Existential as usual
I told my first manager that what I wanted from my job was the feeling of going from not being able to wrap my head around something to being able to articulate it in a single sentence. I chase this feeling often — the synthesis of the vastly incomprehensible. I ache to do the same to myself. Are we all so simple? Could we all just be sentences? Are we meant to be digestible? Have I made myself digestible?
I’m in this period of my life where I only do things I feel like doing. Maybe it’s an act of rebellion against my college experience, years of forcing myself to do things before I knew I wanted to do them, before I knew I was smart enough to do them. It’s an odd conundrum. Confidence comes from practice, but I still resent the practice.
Anyone who’s called me in the last few months knows that my favorite complaint is that I’m bored. Bored of what exactly, I couldn’t say. I know why I’m doing what I’m doing, I know where I want to go, I’m doing the things I need to do to get there. I’m stopping to do the things I enjoy. I catch up with wonderful friends, eat wonderful food, read wonderful books, have wonderful realizations. I want someone to whisper the answer into my ear, to tell me what to change.
I hate doing things I know I can do. These days, something must feel impossible for me to feel excited about it. Once you’ve proven to yourself that you can do something, what else remains? What else drives you?
When we are young we are foolish enough to believe that each of our actions are borne of our own agency. When we grow old we are foolish enough to believe that they are not.
It’s possible to make a successful life of the things that come naturally to me. I could keep going this way and never challenge myself. Maybe that’s what I need. But should life be a pursuit in challenging myself? That quest will never grant me patience, or fulfillment. Motivation is discontent. I’m tired of being content.
It feels pretentious to say I want my life to be harder. A couple of years ago it was much too hard. I’m the healthiest I’ve ever been, the most certain I’ve ever been. But I crave for my curiosity to consume me in the way it’s done in the past. Adulthood’s taught me to categorize struggles, comprehend uncertainty, but I didn’t realize it would also teach me to compartmentalize excitement.
Sometimes it’s easy to fall into traps of false motivation. To hear someone confirm my intelligence, to show I can do something better, say something smarter. We all want to be great, we all want to be liked, but that should not be what drives us. Perhaps that is all my past was — a childhood of being a daughter in an immigrant family who sought the validation that I was worthy, young adult years of claiming I wanted to be a CEO only because I thought that seemed a great thing to be, the feeling that I had something to prove to the world. Is there a difference between proving something to the world and proving it to yourself? I’m starting to think they’re both unsatisfactory.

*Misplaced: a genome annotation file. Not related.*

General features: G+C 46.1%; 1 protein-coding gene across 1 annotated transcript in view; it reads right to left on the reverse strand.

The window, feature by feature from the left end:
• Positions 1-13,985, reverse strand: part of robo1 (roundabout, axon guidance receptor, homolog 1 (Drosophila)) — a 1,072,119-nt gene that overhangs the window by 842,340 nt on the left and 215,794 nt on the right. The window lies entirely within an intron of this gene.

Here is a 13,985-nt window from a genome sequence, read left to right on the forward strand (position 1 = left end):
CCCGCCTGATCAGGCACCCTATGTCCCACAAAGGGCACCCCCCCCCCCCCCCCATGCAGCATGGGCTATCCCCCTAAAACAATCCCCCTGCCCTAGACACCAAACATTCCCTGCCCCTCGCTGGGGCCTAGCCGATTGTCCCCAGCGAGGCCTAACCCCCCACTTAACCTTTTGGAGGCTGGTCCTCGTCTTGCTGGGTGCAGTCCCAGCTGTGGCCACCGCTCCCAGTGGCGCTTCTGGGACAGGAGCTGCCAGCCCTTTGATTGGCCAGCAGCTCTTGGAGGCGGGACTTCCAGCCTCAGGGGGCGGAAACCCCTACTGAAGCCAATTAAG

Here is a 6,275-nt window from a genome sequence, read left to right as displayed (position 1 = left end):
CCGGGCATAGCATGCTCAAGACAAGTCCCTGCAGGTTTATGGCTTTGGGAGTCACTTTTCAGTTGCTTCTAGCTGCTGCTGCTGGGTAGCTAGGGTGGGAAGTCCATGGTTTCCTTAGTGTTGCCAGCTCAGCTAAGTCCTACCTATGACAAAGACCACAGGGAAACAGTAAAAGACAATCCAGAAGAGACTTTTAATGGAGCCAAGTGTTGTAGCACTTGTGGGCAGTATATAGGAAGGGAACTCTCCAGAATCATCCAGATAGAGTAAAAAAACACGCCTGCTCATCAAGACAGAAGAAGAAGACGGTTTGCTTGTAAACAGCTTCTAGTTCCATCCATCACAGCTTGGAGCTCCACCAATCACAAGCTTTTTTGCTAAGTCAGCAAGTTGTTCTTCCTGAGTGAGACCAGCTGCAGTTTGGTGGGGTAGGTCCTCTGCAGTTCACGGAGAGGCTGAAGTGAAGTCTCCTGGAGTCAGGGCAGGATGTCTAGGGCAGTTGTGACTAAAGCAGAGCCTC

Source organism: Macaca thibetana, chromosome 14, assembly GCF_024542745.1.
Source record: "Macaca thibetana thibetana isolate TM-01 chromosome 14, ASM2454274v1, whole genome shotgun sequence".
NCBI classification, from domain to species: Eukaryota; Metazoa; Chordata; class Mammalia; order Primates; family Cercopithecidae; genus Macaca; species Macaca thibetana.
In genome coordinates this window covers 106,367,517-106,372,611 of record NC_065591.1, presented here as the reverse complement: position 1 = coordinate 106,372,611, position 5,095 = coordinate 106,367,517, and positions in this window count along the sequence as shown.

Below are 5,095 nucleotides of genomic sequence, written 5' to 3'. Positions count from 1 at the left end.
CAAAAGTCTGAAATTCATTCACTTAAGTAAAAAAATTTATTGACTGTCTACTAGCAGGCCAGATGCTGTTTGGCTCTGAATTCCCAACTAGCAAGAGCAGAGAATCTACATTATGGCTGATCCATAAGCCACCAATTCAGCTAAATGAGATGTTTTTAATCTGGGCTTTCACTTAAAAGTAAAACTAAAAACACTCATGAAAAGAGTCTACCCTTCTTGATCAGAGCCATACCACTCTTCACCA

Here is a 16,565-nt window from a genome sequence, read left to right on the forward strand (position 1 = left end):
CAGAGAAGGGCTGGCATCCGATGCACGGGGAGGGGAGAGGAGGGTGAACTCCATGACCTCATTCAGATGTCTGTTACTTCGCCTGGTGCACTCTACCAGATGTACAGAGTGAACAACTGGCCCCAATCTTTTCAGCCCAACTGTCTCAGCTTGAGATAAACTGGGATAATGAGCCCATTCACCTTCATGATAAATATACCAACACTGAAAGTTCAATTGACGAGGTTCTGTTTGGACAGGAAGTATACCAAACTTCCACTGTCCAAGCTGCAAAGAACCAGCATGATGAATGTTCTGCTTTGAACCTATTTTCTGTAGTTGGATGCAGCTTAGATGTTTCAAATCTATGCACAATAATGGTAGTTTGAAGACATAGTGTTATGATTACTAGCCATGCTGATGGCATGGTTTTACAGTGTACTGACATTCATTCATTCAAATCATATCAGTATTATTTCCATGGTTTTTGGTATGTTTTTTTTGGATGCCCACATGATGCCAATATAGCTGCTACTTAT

It’s odd to run into people who seem to lack struggle. Who were granted the opportunity to start doing before life gave them a chance to question it. I fear I’m becoming one of those people. It feels a waste of time to do great things without knowing why you are doing them.
I have critical opinions. I crave critical opinions. I call my friends to seek their judgement. I only befriend people with judgements. They don’t even have to be judgements I agree with. My family will tell you my greatest strength and weakness is my invented dogma. But I crave to be disagreed with nonetheless. I seek the opportunity to pick and choose.
Though, there is a fine line between opinions that come from a place of care and those that come from a place of projection. It’s an important life skill to be able to distinguish between the two, to know the gray area between them that you’re okay with. Friendships can be made or broken on the basis of intent.
I make quick judgements about people to protect myself, because I know I can get along with anyone if left in their proximity for too long. It was funny to talk to E and realize that some people are wired with the reverse sequence. It makes me wonder, have I gotten too comfortable? What would cause me discomfort? What should I seek next? What should I dream about?
When I was young I could stay frozen in thought for hours. So much so that my parents would wave their hands in front of my face and tell me to stop dreaming. My favorite place in the world was always a long car ride. I never wanted them to end, and so at the end of every trip I’d take an extra hour to sit in the parked car and just wonder. I still do that when I visit home. Maybe it’s still in me.
Every once in a while I sit down in my little Ikea chair by the window and feel a tinge of pride. This is my life. I made it myself. I could live it a little longer.
M says the problem is me. It probably is. It always is. And the solution is always me too.
See you soon,
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Some music for your time ~ listened to my sunset playlist at sunrise while I gave this letter a final read 🌆